"It was violent, it was vicious and it was bad. And I knew it was bad instantly when I saw him crumple to the ground."
Locke disappeared into the crowd as King moved fast towards Tanner, who was unconscious before he hit the ground and had tumbled head-first down a slope. King put Tanner into the recovery position, called for an ambulance and checked his vital signs.
The blow was so severe - and the fall to the ground so solid - that it was 10 minutes before he showed any sign of regaining consciousness.
Tanner said he "sort of remembers" coming around in the ambulance, and hearing concern in the raised voices around him.
He was taken to Bay of Islands Hospital in Kawakawa. "All I was worrying about was my kids and that I've got to start work at five o'clock in the morning.
"The doctor told me 'you're not going to work for a while'. Just normal life stuff, all taken away in an instant."
Tanner was discharged then readmitted to hospital in Whangarei where a CAT scan revealed massive damage to his head.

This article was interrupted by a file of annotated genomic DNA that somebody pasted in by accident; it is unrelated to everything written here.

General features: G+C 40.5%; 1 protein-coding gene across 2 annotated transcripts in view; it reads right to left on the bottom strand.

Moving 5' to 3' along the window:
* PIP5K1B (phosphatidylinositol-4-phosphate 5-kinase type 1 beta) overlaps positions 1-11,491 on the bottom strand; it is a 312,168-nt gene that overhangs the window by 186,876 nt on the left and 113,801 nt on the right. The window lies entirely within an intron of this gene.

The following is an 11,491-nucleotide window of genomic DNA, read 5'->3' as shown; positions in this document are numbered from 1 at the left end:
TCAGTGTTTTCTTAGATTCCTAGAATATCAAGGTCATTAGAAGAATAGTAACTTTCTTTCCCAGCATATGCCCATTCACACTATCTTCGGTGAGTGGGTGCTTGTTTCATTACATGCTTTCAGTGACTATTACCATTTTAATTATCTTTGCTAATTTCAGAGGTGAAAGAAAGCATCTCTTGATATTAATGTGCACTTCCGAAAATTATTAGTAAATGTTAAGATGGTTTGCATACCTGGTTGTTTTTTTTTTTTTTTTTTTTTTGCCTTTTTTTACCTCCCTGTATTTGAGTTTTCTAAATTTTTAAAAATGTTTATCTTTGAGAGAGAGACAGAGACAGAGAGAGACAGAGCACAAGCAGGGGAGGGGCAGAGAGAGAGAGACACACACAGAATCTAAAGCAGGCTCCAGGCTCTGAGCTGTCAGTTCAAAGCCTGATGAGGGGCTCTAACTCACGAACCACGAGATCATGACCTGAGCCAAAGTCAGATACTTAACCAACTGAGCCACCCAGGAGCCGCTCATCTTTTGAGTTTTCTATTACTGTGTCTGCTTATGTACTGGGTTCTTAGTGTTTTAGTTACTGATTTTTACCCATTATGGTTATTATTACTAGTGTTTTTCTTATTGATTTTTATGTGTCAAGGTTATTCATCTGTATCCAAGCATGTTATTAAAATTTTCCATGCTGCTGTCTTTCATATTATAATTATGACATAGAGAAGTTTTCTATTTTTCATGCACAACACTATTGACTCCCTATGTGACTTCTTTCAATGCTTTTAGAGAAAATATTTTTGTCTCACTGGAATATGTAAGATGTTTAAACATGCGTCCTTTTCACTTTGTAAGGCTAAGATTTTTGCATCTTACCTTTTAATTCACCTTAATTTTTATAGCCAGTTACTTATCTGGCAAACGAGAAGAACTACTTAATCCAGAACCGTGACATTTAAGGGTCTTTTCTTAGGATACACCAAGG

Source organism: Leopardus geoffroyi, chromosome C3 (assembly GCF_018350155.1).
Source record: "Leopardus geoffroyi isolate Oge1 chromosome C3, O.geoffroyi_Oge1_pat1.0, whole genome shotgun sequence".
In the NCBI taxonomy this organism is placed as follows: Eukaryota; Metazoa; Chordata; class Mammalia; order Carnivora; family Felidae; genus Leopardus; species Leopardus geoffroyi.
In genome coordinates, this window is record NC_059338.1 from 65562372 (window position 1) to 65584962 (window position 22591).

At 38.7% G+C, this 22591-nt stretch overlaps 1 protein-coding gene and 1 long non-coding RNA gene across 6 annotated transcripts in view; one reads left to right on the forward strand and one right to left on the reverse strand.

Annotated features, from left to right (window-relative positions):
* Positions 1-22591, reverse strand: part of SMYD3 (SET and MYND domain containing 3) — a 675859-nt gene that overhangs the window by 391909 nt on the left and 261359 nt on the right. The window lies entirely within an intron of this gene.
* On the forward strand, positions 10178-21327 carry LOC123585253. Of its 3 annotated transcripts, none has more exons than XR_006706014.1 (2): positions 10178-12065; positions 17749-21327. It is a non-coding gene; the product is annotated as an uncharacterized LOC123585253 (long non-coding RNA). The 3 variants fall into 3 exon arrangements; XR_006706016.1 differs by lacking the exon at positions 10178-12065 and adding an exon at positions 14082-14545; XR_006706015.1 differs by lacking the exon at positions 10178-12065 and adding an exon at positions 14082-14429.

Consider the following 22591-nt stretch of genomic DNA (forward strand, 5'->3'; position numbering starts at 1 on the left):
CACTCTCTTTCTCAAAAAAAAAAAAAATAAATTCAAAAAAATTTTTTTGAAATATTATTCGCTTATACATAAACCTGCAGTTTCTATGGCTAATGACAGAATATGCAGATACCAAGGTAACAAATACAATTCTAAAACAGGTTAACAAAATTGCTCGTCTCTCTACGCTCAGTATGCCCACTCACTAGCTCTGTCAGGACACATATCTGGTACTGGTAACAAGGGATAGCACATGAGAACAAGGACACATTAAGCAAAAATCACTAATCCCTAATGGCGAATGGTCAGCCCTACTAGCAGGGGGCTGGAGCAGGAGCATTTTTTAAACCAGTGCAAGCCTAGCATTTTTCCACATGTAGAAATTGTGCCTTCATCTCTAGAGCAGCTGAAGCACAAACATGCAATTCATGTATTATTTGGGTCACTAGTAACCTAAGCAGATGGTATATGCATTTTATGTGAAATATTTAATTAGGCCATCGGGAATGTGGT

The punch had shattered his eye socket, sending splinters of bone through his sinuses and beyond.
Doctors believed it was the fall to the ground which caused the skull fracture.
"I'm lucky it wasn't concrete or I wouldn't be talking to you now."
The year since the assault has seen repeated surgery to correct the damage - titanium gauze and a plate used to reconstruct the eye socket. He had double-vision for two months until surgery corrected it, with the warning he could wake blind in one eye.
There has also been ongoing physiotherapy to try and repair compacted bones in his neck and shoulder.
And the damage went beyond the physical. "For the first six months I was a mess. I stayed in my room, hid from people.
"I wasn't the same person. I've been a chef all my life and always been around people. I couldn't be around people for a really long time.
"It pretty much ruined my life but I'm dealing with it a lot better than I was six months ago."
It was a relief to have Locke plead guilty on Thursday, party because it removed the need for a trial but also to have him take responsibility. Tanner was in court and sat in the public gallery, his eyes fixed on the judge.